Exchange disaster recovery planning

Discover the must-have components to formulating a successful Exchange disaster recovery plan.

You are reading tip #10 from "10 tips in 10 minutes: Fundamentals of Exchange Server disaster recovery," excerpted from Chapter 2 of the book The Definitive Guide to Exchange Disaster Recovery and Availability, published by Realtimepublishers.
This guide focuses on Exchange disaster recovery and availability, so it's not the appropriate place to provide a complete guide to disaster recovery planning. However, disaster recovery planning is so important that it's worth mentioning, even if only briefly. There are three components to a successful recovery plan:
  • Having a plan -- your plan must account for every possible contingency that might necessitate a recovery. At a minimum, this plan will include hardware failures, corruption or loss of your Exchange data, failure of the infrastructure components (such as Active Directory—AD—and electrical power) that Exchange requires, and interruption of physical access to your servers.

  • For each of these contingencies, you need to have a response. This response might be simple (for example, if non-critical hardware breaks, you wait for the vendor's service technician) or complicated (if your Los Angeles data center is damaged by an earthquake, you fail over its operations in your Denver data center). The point is to accurately describe the potential problems you might run into, and to have solutions identified for them.

  • Being able to follow the plan -- just having a plan is fairly useless if you don't also have the ability to put your plan into action. This action will probably require a combination of money, persuasion, education, management support, and acquisition. For every solution you identify in your disaster recovery plan, you must have the necessary mix of equipment, skills, and preparation to make it actually happen.

Every cliche' you've ever heard about the value of prior planning applies here, in spades. The best way to make sure that your disaster recovery plan includes both of the necessary components is to write down the plan and then practice it. Writing down the plan is important because it sets out everything that you think should be included -- and that makes it easier to identify what's not included but should be. Practicing the plan is important because prior testing will make it much easier for you to identify shortcomings in the plan, in your equipment or infrastructure, or in the people who have to implement it.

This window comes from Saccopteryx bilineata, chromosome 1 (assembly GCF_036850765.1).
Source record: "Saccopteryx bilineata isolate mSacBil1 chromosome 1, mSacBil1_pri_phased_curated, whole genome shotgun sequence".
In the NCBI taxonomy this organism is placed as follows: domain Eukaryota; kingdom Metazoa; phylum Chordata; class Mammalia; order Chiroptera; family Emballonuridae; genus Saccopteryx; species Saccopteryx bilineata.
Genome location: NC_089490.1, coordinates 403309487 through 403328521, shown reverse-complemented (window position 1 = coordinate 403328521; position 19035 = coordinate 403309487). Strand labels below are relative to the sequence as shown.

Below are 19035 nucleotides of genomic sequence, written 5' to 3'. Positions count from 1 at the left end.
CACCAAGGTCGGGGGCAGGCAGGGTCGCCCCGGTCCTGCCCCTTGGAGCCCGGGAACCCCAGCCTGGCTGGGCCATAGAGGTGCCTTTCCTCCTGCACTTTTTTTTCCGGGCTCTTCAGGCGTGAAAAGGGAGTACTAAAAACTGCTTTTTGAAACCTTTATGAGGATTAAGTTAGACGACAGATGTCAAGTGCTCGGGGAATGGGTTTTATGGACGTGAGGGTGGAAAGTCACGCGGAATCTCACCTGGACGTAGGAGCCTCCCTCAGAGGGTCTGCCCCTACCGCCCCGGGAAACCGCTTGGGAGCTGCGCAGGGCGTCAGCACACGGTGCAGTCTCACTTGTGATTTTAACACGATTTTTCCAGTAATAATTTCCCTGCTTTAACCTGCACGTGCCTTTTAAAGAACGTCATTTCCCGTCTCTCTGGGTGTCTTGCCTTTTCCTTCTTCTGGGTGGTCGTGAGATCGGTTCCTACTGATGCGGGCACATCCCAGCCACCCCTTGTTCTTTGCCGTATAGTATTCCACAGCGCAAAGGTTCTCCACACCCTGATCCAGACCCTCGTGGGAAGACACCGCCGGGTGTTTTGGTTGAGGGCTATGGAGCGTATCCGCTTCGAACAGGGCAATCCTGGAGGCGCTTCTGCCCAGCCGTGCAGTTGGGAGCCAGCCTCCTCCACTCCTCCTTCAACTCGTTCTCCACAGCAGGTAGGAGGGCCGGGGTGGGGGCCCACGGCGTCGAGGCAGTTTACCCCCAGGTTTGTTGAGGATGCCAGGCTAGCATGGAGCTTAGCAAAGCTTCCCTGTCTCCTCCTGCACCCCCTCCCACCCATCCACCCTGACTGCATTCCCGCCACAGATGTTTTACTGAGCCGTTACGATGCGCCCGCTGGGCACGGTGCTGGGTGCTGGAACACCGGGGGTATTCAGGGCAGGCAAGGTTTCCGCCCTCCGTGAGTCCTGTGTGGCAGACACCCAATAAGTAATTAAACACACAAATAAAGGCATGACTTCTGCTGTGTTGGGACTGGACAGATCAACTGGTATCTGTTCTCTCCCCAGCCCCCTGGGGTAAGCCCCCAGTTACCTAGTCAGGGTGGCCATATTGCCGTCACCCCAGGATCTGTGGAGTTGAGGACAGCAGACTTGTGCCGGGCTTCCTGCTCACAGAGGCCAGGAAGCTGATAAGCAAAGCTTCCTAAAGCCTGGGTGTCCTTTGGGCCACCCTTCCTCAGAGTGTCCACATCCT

The third component of a successful disaster recovery plan is perhaps the most often overlooked -- keeping the plan up to date as your IT operations, staffing, and business requirements change. For example, a disaster recovery plan originally written for Exchange 5.5 doesn't take advantage of some of the best new features in Exchange Server 2003, such as recovery storage groups (RSGs). A plan that assumes restore windows of 12 hours might not work well when the actual current SLA only allows for 6 hours of downtime. Performing regular and frequent tests of your disaster recovery plan will act as an antidote to this problem by highlighting areas of the plan that need to be brought up to date.


10 tips in 10 minutes: Fundamentals of Exchange Server disaster recovery

 Home: Introduction
 Tip 1: Defining Exchange disaster recovery
 Tip 2: How Exchange backs up data
 Tip 3: Choosing a backup type for Exchange
 Tip 4: Online vs. offline Exchange Server backups
 Tip 5: Basic Exchange backup and restore
 Tip 6: Exchange vendor snapshots and point-in-time copies
 Tip 7: VSS for Exchange
 Tip 8: Exchange Server replication
 Tip 9: Exchange design choices and issues
 Tip 10: Exchange disaster recovery planning

This chapter excerpt from the free e-book The Definitive Guide to Exchange Disaster Recovery and Availability, by Paul Robichaux, is printed with permission from Realtimepublishers, Copyright 2005. Click here for the chapter download or download all available chapters here.

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